At the end of the Second World War, the leaders of the Allies recognized the need for a strong, authoritative international body to resolve interstate disputes. From the ashes of the world these men rose the United Nations, an organization more revered than the name suggests. The United Nations was created for the express purpose of stopping the annihilation of life. In that sense it has succeeded. Credit should be given for the successes of this institution and to the men and women who every day labor to create a more peaceful world.
Franklin Roosevelt proposed the four freedoms, akin to Wilson’s fourteen points they strove to lay the goals for an international organization. They are as follows: The freedom from want, the freedom from fear, and the freedom of speech and freedom of worship. The are lofty in their objects as they are difficult to obtain in any meaningful way.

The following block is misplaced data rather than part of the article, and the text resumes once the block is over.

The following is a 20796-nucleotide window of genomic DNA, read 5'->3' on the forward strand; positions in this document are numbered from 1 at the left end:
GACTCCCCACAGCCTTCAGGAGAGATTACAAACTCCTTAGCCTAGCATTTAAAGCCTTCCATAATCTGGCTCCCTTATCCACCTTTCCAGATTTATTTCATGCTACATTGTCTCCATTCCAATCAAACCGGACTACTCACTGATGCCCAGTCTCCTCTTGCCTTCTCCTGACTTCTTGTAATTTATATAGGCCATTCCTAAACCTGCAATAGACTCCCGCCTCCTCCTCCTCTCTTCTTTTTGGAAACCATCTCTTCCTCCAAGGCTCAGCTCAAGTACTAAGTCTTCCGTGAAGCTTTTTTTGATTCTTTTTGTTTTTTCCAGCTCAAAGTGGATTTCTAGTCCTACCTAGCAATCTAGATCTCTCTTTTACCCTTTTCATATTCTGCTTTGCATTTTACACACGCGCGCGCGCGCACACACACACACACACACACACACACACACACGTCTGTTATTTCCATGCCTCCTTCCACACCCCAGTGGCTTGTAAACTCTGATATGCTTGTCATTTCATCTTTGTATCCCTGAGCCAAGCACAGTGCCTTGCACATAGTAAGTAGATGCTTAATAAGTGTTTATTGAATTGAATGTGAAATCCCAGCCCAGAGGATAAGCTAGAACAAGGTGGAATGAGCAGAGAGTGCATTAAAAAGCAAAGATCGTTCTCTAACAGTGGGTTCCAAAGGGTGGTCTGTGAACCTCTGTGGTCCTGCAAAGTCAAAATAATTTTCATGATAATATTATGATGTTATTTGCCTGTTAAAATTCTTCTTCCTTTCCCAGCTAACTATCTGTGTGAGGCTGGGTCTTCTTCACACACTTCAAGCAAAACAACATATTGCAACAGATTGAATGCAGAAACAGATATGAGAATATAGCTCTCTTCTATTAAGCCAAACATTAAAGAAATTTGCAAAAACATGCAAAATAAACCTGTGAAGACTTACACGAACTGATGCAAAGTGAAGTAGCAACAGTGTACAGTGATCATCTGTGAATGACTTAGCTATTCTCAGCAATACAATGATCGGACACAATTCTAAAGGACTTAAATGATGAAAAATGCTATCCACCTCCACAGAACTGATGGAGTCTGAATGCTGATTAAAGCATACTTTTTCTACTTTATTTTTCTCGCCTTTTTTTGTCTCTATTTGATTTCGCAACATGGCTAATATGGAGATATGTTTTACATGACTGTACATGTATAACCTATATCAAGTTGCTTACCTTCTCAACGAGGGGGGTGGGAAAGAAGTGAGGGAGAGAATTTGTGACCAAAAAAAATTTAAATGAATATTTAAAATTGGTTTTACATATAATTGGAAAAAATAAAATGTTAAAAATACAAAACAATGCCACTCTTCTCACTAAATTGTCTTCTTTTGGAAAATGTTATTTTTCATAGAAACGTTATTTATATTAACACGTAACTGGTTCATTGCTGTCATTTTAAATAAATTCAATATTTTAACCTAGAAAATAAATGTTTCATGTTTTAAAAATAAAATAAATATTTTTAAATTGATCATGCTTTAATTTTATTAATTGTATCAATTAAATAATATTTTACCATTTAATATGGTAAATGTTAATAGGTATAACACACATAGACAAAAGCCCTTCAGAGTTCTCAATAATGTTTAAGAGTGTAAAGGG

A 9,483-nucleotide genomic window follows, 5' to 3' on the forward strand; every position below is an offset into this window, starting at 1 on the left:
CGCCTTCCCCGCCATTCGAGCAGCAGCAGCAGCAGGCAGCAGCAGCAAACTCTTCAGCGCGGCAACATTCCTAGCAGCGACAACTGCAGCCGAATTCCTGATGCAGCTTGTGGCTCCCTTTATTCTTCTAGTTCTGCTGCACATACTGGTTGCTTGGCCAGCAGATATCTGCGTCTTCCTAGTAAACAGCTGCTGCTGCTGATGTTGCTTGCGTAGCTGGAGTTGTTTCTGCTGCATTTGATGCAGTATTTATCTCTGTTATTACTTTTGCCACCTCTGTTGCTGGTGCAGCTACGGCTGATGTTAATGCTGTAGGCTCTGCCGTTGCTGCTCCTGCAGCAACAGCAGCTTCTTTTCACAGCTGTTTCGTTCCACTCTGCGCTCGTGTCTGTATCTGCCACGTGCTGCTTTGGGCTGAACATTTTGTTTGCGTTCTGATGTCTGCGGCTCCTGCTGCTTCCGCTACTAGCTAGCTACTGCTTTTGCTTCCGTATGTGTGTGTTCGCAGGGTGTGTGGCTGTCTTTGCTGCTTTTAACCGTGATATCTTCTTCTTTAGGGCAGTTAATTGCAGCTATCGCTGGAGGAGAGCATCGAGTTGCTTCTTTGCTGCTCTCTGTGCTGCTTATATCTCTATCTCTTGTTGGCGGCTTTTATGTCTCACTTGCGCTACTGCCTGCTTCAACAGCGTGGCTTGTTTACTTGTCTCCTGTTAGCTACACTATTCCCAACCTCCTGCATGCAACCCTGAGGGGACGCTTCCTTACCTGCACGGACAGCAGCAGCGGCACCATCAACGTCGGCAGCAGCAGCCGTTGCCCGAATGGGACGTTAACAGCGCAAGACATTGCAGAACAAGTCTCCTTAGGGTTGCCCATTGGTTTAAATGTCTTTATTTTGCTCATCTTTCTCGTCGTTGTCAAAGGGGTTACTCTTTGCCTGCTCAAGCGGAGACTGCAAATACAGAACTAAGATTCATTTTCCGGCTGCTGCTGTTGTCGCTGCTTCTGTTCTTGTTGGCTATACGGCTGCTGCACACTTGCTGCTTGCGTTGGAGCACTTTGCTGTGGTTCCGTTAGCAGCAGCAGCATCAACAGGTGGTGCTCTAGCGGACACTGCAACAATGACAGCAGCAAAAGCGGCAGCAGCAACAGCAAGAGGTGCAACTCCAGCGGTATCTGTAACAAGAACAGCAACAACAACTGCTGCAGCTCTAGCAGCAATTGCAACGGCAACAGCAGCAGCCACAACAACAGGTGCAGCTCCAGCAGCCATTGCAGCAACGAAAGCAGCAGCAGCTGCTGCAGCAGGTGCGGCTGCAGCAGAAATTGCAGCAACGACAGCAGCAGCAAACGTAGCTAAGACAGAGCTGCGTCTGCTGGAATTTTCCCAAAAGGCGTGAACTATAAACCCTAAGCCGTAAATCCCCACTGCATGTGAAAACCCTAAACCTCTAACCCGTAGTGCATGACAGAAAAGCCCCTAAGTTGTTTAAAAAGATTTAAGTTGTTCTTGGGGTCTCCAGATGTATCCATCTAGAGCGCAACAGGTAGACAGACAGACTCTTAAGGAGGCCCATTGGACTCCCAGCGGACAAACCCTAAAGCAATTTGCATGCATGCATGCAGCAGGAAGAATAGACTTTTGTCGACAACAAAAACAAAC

These United Nations were the common thread throughout the cold war and surrounding conflicts. It is an institution endowed with more concentrated power than our forefathers could have imagined. They have however fallen far short of their potential. Despite ‘uniting’ the most bitter of enemies and providing a venue for civil discussion these discussions have far too often been revealed to be lacking in substance and conviction.